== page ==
Highmark to Acquire WPAHS
A Pittsburgh-based health plan says it will acquire a struggling Pittsburgh-based health system in a move that could have a significant impact on the western Pennsylvania healthcare market.
Highmark Inc. announced Tuesday morning that it is in the process of acquiring the financially troubled West Penn Allegheny Health System. The move was unanimously approved by the boards of both companies.
While a definitive agreement is still being developed, Highmark is expected to commit $475 million over four years to WPAHS. That includes an immediate $50 million grant to be used for infrastructure improvements to West Penn Hospital in Bloomfield and Forbes Regional Hospital in Monroeville. In addition, Highmark is expected to contribute $75 million to fund scholarships of students attending medical schools affiliated with WPAHS, and to support other education programs for health professionals.
The acquisition could challenge the dominance of the University of Pittsburgh Medical Center in the Pittsburgh-area market. UPMC has been in a protracted contracting dispute with Highmark. Unless it is renewed, the current contract between Highmark and UPMC will end on June 30, 2012, but members will still be able to access UPMC hospital services through mid-year 2013.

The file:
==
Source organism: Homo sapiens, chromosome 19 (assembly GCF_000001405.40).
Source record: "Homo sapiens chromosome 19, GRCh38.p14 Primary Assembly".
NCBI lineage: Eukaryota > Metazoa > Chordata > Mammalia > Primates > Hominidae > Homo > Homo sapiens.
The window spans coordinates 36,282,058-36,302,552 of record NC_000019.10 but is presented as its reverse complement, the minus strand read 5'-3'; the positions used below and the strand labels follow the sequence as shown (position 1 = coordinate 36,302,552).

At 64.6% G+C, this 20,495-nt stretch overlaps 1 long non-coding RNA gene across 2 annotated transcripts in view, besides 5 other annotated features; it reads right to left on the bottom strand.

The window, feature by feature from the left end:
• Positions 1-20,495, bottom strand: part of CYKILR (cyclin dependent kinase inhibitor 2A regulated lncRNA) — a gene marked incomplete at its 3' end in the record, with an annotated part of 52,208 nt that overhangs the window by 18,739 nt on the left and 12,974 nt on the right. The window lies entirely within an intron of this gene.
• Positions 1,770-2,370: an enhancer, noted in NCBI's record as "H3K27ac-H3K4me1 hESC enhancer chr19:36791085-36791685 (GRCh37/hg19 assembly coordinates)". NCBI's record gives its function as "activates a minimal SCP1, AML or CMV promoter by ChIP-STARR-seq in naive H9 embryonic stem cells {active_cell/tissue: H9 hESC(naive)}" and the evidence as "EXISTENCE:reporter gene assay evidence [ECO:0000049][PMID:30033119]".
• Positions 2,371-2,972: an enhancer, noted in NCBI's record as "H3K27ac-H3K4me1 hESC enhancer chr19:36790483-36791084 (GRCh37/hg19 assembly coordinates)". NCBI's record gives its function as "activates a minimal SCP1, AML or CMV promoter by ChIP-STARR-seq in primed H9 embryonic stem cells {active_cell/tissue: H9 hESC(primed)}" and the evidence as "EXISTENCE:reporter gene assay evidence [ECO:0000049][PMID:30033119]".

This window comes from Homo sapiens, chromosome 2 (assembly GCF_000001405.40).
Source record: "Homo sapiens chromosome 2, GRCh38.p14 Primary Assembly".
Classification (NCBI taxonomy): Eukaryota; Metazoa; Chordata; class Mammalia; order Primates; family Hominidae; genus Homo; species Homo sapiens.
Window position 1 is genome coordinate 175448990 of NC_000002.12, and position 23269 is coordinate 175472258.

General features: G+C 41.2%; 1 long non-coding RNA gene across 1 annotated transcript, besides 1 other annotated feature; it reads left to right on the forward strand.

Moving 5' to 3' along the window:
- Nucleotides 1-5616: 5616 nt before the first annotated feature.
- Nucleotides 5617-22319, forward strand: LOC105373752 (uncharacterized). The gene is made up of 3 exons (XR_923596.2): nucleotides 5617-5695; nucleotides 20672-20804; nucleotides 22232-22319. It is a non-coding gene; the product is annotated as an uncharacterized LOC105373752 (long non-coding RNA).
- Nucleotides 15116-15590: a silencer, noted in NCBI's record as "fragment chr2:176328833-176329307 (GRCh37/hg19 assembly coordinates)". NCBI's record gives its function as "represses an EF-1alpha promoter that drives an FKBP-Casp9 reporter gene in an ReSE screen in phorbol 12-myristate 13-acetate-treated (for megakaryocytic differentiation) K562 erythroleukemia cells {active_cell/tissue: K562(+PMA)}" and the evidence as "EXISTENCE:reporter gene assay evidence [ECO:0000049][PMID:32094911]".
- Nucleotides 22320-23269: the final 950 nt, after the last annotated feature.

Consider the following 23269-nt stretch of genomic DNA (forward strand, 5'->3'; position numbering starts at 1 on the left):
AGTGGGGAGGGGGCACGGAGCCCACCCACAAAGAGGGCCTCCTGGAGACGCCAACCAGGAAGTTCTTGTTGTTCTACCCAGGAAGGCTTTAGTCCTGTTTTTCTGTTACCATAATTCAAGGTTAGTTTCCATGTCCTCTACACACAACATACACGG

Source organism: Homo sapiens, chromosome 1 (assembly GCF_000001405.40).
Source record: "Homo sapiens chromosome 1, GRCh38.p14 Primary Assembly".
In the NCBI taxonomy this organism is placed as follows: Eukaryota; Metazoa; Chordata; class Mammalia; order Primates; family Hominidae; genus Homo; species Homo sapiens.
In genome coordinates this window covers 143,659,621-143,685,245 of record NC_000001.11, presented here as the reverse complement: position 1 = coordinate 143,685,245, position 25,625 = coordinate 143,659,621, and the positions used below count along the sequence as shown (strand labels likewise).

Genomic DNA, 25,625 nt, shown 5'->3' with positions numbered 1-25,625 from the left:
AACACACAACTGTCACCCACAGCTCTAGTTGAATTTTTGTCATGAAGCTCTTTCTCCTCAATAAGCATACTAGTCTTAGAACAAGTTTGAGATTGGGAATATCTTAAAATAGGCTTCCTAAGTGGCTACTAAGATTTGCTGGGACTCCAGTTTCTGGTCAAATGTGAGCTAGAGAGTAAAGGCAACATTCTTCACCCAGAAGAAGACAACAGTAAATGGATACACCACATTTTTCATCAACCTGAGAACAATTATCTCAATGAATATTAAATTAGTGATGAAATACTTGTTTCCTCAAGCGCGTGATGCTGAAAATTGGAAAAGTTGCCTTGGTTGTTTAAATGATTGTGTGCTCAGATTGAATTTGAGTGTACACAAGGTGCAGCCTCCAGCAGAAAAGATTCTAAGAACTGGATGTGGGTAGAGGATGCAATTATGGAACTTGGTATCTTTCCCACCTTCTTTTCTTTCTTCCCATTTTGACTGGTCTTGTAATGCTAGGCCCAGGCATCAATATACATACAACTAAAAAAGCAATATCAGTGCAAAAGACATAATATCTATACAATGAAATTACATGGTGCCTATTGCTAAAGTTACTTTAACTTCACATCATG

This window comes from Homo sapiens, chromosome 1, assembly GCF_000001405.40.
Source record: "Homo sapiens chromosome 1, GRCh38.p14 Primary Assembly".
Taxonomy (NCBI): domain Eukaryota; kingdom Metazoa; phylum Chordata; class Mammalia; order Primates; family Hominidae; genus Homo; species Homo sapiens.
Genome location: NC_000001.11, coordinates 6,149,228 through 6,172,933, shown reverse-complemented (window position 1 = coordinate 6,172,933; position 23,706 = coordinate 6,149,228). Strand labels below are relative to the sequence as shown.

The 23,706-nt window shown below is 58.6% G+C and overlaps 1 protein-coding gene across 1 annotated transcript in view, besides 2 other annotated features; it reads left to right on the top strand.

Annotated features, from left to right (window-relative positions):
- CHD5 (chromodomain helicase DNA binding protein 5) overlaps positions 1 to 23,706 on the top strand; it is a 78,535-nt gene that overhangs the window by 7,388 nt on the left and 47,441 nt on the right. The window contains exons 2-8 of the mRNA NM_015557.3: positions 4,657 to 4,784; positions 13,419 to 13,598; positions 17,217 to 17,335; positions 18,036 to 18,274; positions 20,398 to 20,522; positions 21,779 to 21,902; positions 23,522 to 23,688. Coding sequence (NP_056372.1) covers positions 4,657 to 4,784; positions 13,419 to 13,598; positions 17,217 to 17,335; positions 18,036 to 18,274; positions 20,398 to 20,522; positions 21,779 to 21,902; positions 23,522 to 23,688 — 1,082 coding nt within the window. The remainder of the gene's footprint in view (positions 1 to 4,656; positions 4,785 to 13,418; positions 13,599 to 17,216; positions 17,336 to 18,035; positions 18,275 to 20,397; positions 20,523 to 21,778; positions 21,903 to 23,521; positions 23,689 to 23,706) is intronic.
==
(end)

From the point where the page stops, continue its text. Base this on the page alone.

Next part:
In making the announcement, Kenneth R. Melani, M.D., Highmark's president and CEO, said the acquisition is the first step in a provider strategy that includes a network of independent community hospitals, an alignment of physicians and outpatient services.
- $6.4B Henry Ford, Beaumont Merger Failed on Cultural Hurdles
- Don't Let Nurses Sink Your Bottom Line
- Hospitals Profit On Bloodstream Infections
- Fortunately, Angelina Jolie Isn't On Medicare
- Less Blood Testing for Some Surgeries Safe, Cost Effective
- Lower ED Margins Demand a Better Strategy
- How Chargemaster Data May Affect Hospital Revenue
- Primary Care Docs Average More Hospital Revenue Than Specialists
- House Lawmakers Grill CMS Over Health Exchange Navigators
- ED Physicians Key to Half of Hospital Admissions